Why do museum visitors touch exhibits without permission? The professional literature on the subject treats illicit object touching as a form of vandalism and assumes that visitors are ignorant and destructive. To examine other possibilities I went to the British Museum and asked the gallery attendants about visitors who touched the objects on display. I sat and watched what the visitors did, talked to them about their motivations, and followed the trail of grease they left behind. My conclusions, which I outline in this paper, changed the way I think about museums. They are dirtier certainly, but also places of desire, play, imaginative leaps, and magical thinking.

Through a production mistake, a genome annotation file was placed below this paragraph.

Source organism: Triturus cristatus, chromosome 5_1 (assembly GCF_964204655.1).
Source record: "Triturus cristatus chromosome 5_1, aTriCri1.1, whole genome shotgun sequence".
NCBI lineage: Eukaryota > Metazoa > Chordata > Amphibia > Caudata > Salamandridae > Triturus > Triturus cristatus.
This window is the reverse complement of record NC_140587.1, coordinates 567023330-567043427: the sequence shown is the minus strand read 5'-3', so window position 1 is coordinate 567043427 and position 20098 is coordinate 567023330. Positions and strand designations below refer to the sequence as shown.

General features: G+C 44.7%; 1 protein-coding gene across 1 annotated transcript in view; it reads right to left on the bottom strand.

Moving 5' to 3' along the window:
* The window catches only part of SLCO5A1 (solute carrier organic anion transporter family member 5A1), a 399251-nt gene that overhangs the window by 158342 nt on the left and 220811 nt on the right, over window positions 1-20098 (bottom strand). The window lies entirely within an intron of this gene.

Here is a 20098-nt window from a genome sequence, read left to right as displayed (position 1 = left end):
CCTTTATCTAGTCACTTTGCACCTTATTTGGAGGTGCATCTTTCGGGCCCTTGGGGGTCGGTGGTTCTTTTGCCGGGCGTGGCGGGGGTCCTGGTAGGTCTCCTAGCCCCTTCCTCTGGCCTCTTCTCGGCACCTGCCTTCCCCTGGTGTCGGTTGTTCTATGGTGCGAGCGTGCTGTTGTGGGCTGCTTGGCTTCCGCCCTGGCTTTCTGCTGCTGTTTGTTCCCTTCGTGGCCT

Fiona Candlin is Professor of Museology in the Department of History of Art, Birkbeck, University of London, where she is Programme Director of the MA Museum Cultures. Candlin is the author of Micromuseology: An Analysis of Small Independent Museums (Bloomsbury, 2015) and Art, Museums, and Touch (Manchester, 2010) and co-editor of The Object Reader (Routledge, 2009) with Raiford Guins. In 2016 she was awarded major grant funding from the Arts and Humanities Research Council for a four-year research project entitled ‘Mapping Museums: the history and geography of the UK independent sector 1960–2020’, on which she collaborates with Alexandra Poulovassilis, Professor of Computer Science, Birkbeck. Candlin also works with the Bishopsgate Institute on the Micromuseums Archive and posts regular blogs on work in progress. Her next book is provisionally titled When, Where, and What is a Museum. blogs.bbk.ac.uk/mapping-museums